ALMA finds double star with weird and wild planet-forming discs
Astronomers using the Atacama Large Millimeter/submillimeter Array (ALMA) have found wildly misaligned planet-forming gas discs around the two young stars in the binary system HK Tauri. These new ALMA observations provide the clearest picture ever of protoplanetary discs in a double star. The new result also helps to explain why so many exoplanets — unlike the planets in the Solar System — came to have strange, eccentric or inclined orbits.
Unlike our solitary Sun, most stars form in binary pairs — two stars that are in orbit around each other. Binary stars are very common, but they pose a number of questions, including how and where planets form in such complex environments.
“ALMA has now given us the best view yet of a binary star system sporting protoplanetary discs — and we find that the discs are mutually misaligned!” said Eric Jensen, an astronomer at Swarthmore College in Pennsylvania, USA.
The two stars in the HK Tauri system, which is located about 450 light-years from Earth in the constellation of Taurus (The Bull), are less than five million years old and separated by about 58 billion kilometres — this is 13 times the distance of Neptune from the Sun.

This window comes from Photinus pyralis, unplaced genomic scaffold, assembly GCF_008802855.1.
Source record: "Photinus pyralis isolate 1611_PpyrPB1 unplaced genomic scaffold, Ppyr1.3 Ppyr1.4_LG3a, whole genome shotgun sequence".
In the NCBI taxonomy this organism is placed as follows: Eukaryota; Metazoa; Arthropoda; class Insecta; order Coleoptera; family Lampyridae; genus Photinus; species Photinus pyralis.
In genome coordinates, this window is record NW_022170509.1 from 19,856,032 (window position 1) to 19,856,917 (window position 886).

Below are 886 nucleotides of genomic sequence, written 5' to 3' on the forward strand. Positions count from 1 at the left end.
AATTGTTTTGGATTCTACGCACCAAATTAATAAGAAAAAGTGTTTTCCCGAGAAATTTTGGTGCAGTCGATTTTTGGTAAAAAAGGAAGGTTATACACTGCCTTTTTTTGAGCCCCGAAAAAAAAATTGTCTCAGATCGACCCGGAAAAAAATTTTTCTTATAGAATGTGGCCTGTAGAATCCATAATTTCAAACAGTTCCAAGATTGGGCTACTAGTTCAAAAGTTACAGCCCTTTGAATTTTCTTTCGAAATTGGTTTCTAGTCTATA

The fainter star, HK Tauri B, is surrounded by an edge-on protoplanetary disc that blocks the starlight. Because the glare of the star is suppressed, astronomers can easily get a good view of the disc by observing in visible light, or at near-infrared wavelengths.
The companion star, HK Tauri A, also has a disc, but in this case it does not block out the starlight. As a result the disc cannot be seen in visible light because its faint glow is swamped by the dazzling brightness of the star. But it does shine brightly in millimetre-wavelength light, which ALMA can readily detect.
Using ALMA, the team were not only able to see the disc around HK Tauri A, but they could also measure its rotation for the first time. This clearer picture enabled the astronomers to calculate that the two discs are out of alignment with each other by at least 60 degrees. So rather than being in the same plane as the orbits of the two stars at least one of the discs must be significantly misaligned.
Image credit: R. Hurt (NASA/JPL-Caltech/IPAC)